For a little over an hour, on the night of the federal election, we all put away our phones and stopped refreshing the #auspol Twitter feed. Somewhere in the middle of that hour, the election result would be called. Possibly during a joke about the likelihood of Greta Thunberg double-bagging a dildo. We’d all come out of that little Newtown comedy bar temporarily rinsed from political discourse, and ready for a post-Scomo world.
Bec Melrose was our happenstance bespectacled midwife into the new Australia. A well-known name on the Sydney comedy circuit, she’s opened for Wil Anderson, written for shows like Gruen and Question Everything, and won the 2018 RAW Comedy award. Her new show Wildflower – fittingly debuting in Enmore Theatre’s Wildflower bar – is a rather lovely, eclectic and occasionally laugh-out-loud amble through her distracted yet sharp-witted mind, which she herself has only recently come to understand a little better.
Because she is "not an eight-year-old boy", and because of a sexist medical industry which fails to recognise how conditions present differently among genders, Bec learned pretty late in life that she has ADHD. Now in her thirties, it makes a lot of sense. Occasionally checking her notes ("if you’re judging me, it’s discrimination," she quips), and embellished with PowerPoint slides, she opens up about what having ADHD has meant, before and after diagnosis, to herself and to others. The Guatemalan worry dolls her parents gave her, for instance. What the inside of her fridge looks like, and why she has bought the same dress four times. The annoying way people point to high-achievers like Simone Biles and say "she has ADHD too!", and the pressurising "up by your bootstraps" insinuation behind it.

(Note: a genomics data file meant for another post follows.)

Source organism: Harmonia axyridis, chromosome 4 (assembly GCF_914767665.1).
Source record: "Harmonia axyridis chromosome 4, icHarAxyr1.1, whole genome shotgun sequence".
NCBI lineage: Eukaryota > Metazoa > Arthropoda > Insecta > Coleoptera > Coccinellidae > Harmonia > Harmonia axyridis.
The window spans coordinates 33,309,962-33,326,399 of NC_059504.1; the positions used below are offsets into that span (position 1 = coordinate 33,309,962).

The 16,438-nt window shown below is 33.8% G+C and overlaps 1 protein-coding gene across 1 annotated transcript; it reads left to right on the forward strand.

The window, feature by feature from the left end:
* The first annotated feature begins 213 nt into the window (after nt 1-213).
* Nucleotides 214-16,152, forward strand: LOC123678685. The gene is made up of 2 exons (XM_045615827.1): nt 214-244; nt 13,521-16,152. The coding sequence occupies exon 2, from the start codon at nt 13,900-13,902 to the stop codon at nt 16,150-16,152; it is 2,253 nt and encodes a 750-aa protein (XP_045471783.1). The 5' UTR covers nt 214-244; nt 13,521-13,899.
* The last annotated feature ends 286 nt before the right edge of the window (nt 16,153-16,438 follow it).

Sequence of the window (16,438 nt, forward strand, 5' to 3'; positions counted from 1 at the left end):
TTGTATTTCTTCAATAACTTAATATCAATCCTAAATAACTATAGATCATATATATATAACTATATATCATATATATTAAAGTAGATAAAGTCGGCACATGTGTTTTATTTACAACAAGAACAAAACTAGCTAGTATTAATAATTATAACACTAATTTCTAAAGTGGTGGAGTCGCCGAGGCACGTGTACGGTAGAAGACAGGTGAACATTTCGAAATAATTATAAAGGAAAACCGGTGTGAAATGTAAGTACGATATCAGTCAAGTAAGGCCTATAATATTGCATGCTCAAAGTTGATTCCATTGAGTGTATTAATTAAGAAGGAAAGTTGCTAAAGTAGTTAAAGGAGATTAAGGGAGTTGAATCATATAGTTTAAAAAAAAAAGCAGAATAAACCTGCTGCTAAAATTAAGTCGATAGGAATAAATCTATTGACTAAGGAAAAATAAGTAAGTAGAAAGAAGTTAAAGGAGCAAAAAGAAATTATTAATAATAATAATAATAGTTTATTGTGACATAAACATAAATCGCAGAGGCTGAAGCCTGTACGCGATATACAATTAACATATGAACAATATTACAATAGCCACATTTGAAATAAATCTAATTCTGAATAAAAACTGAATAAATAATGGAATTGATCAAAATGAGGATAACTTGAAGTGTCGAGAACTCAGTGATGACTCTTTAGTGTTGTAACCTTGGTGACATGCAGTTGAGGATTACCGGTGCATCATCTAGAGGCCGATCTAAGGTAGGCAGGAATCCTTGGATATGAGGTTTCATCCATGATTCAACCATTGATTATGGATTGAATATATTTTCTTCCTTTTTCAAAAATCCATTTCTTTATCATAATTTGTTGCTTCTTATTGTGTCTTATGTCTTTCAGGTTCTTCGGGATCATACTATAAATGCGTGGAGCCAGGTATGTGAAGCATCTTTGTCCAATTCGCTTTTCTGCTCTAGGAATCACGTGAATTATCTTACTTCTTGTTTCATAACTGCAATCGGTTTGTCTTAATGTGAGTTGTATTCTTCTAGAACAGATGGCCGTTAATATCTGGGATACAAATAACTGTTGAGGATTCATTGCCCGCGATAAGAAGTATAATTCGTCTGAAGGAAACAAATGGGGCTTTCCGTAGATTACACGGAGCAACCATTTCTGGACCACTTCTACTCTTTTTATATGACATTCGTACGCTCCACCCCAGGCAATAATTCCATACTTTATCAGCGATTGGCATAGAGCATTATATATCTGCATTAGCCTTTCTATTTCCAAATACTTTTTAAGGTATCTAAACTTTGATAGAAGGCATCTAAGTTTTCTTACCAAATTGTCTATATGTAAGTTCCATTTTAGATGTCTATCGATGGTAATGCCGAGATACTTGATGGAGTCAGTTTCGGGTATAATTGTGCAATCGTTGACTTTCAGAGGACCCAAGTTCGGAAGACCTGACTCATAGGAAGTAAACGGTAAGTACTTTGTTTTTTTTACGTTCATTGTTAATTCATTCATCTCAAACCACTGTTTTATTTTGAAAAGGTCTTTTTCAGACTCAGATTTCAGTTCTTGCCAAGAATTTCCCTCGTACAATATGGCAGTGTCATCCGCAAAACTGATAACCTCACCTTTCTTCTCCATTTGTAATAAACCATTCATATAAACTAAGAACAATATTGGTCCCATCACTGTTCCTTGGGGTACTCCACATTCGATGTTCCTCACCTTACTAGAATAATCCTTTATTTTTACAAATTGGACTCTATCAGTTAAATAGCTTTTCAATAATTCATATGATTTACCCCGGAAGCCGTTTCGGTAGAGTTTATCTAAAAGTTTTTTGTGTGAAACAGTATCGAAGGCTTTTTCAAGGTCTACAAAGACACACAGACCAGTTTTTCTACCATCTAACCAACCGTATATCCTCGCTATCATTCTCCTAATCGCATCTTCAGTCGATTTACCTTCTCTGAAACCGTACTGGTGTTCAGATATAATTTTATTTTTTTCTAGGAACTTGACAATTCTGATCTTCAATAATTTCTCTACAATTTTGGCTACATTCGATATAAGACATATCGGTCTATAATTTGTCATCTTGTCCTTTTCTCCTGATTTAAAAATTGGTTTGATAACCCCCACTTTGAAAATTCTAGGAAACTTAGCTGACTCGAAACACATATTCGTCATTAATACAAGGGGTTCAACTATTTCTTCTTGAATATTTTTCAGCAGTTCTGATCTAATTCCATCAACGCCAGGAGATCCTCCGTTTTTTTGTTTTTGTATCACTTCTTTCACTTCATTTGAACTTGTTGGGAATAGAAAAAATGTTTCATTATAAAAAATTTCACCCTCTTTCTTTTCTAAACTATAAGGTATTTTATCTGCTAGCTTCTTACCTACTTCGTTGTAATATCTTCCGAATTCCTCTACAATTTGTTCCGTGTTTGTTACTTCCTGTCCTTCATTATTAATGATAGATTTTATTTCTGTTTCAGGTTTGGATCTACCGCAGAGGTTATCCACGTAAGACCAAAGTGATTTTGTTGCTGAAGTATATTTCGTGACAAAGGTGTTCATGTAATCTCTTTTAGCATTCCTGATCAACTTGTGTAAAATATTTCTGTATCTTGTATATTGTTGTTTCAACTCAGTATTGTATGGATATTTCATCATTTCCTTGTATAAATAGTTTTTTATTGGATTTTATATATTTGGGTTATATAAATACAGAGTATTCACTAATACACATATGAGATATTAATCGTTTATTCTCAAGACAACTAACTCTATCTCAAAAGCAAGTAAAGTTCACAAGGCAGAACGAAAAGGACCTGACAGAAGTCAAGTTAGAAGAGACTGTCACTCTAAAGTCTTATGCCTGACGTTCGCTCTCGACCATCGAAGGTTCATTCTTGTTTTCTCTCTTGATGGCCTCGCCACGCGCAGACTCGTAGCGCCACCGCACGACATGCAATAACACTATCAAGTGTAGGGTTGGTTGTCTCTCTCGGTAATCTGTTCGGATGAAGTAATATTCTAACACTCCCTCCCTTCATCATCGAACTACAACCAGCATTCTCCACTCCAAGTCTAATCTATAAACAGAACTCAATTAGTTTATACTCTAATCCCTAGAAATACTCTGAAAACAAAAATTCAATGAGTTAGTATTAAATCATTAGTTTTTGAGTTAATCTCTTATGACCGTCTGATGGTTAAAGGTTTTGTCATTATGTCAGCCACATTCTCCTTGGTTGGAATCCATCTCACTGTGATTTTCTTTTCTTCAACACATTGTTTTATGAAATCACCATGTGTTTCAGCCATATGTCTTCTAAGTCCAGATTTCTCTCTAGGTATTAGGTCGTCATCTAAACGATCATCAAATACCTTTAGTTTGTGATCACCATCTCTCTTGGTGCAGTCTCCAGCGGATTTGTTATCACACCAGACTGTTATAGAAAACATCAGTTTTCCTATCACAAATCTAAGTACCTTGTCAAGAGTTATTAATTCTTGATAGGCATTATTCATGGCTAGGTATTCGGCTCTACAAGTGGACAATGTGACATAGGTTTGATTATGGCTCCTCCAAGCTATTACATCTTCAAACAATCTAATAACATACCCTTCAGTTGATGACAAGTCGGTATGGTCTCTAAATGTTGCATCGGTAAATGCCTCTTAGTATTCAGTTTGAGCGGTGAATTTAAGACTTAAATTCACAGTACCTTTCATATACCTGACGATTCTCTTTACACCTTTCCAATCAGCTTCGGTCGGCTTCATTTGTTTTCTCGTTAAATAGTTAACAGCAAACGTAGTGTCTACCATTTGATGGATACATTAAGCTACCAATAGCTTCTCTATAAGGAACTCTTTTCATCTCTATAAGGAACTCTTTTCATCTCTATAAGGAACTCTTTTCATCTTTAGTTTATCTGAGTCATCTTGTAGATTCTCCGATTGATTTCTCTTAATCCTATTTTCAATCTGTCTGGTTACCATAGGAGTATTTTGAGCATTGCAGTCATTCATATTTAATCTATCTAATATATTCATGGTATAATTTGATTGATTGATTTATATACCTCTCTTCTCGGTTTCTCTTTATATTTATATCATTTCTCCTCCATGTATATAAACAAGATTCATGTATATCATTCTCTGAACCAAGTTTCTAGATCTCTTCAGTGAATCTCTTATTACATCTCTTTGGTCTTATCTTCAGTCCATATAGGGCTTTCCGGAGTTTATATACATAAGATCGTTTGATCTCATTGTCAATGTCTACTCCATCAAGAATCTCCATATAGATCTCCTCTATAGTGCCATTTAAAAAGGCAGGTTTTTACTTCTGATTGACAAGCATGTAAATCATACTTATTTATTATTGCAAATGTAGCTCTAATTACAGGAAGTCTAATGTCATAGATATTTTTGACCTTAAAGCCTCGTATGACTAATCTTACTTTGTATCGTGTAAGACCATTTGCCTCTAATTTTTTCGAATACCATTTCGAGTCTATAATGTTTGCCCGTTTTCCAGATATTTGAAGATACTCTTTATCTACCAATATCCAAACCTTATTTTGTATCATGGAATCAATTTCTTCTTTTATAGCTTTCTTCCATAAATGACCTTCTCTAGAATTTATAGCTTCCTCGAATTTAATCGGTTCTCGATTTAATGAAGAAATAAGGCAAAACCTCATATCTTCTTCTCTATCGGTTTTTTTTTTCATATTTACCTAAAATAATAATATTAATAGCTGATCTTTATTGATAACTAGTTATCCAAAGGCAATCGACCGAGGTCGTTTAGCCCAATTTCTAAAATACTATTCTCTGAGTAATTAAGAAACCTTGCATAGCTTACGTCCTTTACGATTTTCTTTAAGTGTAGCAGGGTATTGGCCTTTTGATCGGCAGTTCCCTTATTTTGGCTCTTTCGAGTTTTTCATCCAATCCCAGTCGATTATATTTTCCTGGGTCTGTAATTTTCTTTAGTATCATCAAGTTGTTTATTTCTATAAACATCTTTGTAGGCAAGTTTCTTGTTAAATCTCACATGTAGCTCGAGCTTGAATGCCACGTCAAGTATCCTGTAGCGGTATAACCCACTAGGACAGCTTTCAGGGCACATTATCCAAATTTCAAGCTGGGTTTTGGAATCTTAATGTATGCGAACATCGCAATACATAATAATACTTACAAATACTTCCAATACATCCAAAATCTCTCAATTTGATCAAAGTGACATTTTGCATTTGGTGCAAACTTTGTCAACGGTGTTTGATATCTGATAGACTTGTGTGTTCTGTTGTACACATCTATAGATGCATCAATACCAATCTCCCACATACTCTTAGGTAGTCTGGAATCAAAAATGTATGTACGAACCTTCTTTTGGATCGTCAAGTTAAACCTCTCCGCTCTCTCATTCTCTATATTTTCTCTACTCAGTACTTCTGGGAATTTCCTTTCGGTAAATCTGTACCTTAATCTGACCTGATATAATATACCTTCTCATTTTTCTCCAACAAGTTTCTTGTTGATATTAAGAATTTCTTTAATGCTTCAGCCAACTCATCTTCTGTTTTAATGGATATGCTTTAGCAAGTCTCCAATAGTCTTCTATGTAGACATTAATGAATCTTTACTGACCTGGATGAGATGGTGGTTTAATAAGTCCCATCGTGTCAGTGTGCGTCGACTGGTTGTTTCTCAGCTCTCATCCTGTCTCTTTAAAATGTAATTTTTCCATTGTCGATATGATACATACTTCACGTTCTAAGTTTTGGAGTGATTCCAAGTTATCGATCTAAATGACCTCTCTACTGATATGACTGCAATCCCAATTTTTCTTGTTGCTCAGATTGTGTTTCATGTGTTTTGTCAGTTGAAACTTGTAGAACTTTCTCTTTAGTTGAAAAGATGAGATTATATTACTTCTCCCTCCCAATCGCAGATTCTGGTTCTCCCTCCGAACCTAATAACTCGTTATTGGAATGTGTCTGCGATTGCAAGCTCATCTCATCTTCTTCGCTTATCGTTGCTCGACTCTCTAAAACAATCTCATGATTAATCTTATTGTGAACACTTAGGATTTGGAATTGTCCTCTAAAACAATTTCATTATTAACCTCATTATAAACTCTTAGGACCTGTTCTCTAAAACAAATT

There are digressions – for instance, to the exceptionally large toes of Helen of Troy and the origins of the vibrator – and sparkling drollery that more than proves her comedy writing cred.
While it needs a little more sculpting (and memorisation), the material here is good, and the final message about leaning into what makes you unique is a wholesome and uplifting one. As Bec rightly observes (pointing randomly at different audience members), we’re all fucked up by some metric of the social norm. Sometimes the ways in which one is fucked up are more visible than others, and sometimes they have their own mental health categories. But we shouldn’t feel trapped, socially shamed, or defined by our differences.
It’s a theme doing the rounds among neurodiverse standups, at the Sydney Comedy Festival and in the clubs, but one which is no less affirming for the repetition. Particularly when it comes from a comedian as winsome as Bec. Who will, no doubt, have Wildflower grow even more wild and beautiful every time this show is given room to flourish.